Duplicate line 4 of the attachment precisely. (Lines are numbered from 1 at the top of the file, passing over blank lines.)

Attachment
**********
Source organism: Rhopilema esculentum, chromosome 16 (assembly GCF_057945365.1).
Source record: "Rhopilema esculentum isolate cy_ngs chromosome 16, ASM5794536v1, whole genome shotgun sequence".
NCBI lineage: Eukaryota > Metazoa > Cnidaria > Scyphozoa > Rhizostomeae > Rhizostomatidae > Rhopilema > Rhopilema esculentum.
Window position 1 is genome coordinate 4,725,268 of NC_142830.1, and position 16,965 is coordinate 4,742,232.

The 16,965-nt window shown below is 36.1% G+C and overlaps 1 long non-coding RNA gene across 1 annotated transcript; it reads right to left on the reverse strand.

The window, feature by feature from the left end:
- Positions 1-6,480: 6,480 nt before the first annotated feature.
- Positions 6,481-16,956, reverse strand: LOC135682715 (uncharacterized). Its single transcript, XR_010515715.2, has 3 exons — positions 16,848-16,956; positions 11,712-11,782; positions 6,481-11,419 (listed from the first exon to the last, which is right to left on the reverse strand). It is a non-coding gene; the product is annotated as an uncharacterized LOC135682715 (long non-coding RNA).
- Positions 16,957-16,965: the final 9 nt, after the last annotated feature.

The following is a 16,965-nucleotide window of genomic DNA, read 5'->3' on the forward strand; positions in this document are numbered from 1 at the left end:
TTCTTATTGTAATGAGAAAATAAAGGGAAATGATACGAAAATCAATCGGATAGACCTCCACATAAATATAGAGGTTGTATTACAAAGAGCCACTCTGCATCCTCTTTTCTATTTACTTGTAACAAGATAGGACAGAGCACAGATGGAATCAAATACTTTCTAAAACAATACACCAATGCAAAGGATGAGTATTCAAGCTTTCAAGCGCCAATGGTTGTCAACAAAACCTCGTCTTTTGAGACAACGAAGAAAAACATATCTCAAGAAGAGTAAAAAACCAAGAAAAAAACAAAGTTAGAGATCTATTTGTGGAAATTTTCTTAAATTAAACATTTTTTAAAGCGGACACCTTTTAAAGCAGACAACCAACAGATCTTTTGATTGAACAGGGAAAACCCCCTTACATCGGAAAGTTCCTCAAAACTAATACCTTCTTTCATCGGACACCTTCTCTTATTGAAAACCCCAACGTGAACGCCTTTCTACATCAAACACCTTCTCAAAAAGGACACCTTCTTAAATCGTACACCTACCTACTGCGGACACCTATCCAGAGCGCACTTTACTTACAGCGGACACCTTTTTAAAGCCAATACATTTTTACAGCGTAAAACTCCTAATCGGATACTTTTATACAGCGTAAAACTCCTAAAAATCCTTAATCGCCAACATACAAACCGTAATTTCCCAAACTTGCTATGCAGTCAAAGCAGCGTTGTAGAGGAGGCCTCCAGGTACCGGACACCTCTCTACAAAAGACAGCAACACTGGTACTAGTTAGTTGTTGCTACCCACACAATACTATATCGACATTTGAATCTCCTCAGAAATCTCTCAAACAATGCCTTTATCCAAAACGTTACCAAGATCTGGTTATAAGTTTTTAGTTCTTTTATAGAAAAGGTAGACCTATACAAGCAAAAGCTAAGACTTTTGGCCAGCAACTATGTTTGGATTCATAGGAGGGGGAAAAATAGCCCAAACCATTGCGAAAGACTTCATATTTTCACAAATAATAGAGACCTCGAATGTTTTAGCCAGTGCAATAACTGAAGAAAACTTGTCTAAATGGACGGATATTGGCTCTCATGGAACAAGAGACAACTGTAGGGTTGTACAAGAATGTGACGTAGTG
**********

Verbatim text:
Window position 1 is genome coordinate 4,725,268 of NC_142830.1, and position 16,965 is coordinate 4,742,232.